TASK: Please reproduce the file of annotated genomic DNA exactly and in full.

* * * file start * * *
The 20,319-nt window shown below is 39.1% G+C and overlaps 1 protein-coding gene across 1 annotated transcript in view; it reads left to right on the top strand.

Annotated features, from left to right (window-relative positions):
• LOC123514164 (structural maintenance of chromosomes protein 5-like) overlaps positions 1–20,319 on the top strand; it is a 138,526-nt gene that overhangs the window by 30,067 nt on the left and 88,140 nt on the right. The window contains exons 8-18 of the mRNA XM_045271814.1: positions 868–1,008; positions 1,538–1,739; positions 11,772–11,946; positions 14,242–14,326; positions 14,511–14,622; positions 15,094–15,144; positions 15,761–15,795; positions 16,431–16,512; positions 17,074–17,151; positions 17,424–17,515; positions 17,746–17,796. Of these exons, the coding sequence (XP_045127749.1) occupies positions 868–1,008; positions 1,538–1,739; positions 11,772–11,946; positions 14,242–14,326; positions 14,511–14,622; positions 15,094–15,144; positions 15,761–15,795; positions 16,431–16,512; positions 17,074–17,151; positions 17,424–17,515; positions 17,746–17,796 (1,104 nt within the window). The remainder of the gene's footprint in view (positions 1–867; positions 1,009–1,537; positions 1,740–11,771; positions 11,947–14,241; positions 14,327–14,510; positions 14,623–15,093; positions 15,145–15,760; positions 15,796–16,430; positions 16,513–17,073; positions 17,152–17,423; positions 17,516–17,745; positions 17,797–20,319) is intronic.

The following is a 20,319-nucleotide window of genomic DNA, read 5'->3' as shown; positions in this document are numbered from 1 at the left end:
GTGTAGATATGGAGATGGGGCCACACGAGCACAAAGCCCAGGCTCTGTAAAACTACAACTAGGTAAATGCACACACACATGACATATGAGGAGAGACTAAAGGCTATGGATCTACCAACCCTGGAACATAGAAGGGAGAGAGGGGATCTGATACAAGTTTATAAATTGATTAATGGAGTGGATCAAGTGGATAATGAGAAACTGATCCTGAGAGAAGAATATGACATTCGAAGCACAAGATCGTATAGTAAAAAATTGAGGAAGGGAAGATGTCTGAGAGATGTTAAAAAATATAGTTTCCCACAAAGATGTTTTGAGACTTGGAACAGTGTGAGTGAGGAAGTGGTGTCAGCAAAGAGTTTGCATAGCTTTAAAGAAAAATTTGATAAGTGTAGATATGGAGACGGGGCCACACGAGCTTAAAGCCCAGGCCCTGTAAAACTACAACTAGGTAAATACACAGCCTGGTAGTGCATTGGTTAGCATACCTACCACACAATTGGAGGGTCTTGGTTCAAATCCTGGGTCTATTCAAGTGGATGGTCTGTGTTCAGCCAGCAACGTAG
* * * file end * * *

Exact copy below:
The 20,319-nt window shown below is 39.1% G+C and overlaps 1 protein-coding gene across 1 annotated transcript in view; it reads left to right on the top strand.

Annotated features, from left to right (window-relative positions):
• LOC123514164 (structural maintenance of chromosomes protein 5-like) overlaps positions 1–20,319 on the top strand; it is a 138,526-nt gene that overhangs the window by 30,067 nt on the left and 88,140 nt on the right. The window contains exons 8-18 of the mRNA XM_045271814.1: positions 868–1,008; positions 1,538–1,739; positions 11,772–11,946; positions 14,242–14,326; positions 14,511–14,622; positions 15,094–15,144; positions 15,761–15,795; positions 16,431–16,512; positions 17,074–17,151; positions 17,424–17,515; positions 17,746–17,796. Of these exons, the coding sequence (XP_045127749.1) occupies positions 868–1,008; positions 1,538–1,739; positions 11,772–11,946; positions 14,242–14,326; positions 14,511–14,622; positions 15,094–15,144; positions 15,761–15,795; positions 16,431–16,512; positions 17,074–17,151; positions 17,424–17,515; positions 17,746–17,796 (1,104 nt within the window). The remainder of the gene's footprint in view (positions 1–867; positions 1,009–1,537; positions 1,740–11,771; positions 11,947–14,241; positions 14,327–14,510; positions 14,623–15,093; positions 15,145–15,760; positions 15,796–16,430; positions 16,513–17,073; positions 17,152–17,423; positions 17,516–17,745; positions 17,797–20,319) is intronic.

The following is a 20,319-nucleotide window of genomic DNA, read 5'->3' as shown; positions in this document are numbered from 1 at the left end:
GTGTAGATATGGAGATGGGGCCACACGAGCACAAAGCCCAGGCTCTGTAAAACTACAACTAGGTAAATGCACACACACATGACATATGAGGAGAGACTAAAGGCTATGGATCTACCAACCCTGGAACATAGAAGGGAGAGAGGGGATCTGATACAAGTTTATAAATTGATTAATGGAGTGGATCAAGTGGATAATGAGAAACTGATCCTGAGAGAAGAATATGACATTCGAAGCACAAGATCGTATAGTAAAAAATTGAGGAAGGGAAGATGTCTGAGAGATGTTAAAAAATATAGTTTCCCACAAAGATGTTTTGAGACTTGGAACAGTGTGAGTGAGGAAGTGGTGTCAGCAAAGAGTTTGCATAGCTTTAAAGAAAAATTTGATAAGTGTAGATATGGAGACGGGGCCACACGAGCTTAAAGCCCAGGCCCTGTAAAACTACAACTAGGTAAATACACAGCCTGGTAGTGCATTGGTTAGCATACCTACCACACAATTGGAGGGTCTTGGTTCAAATCCTGGGTCTATTCAAGTGGATGGTCTGTGTTCAGCCAGCAACGTAG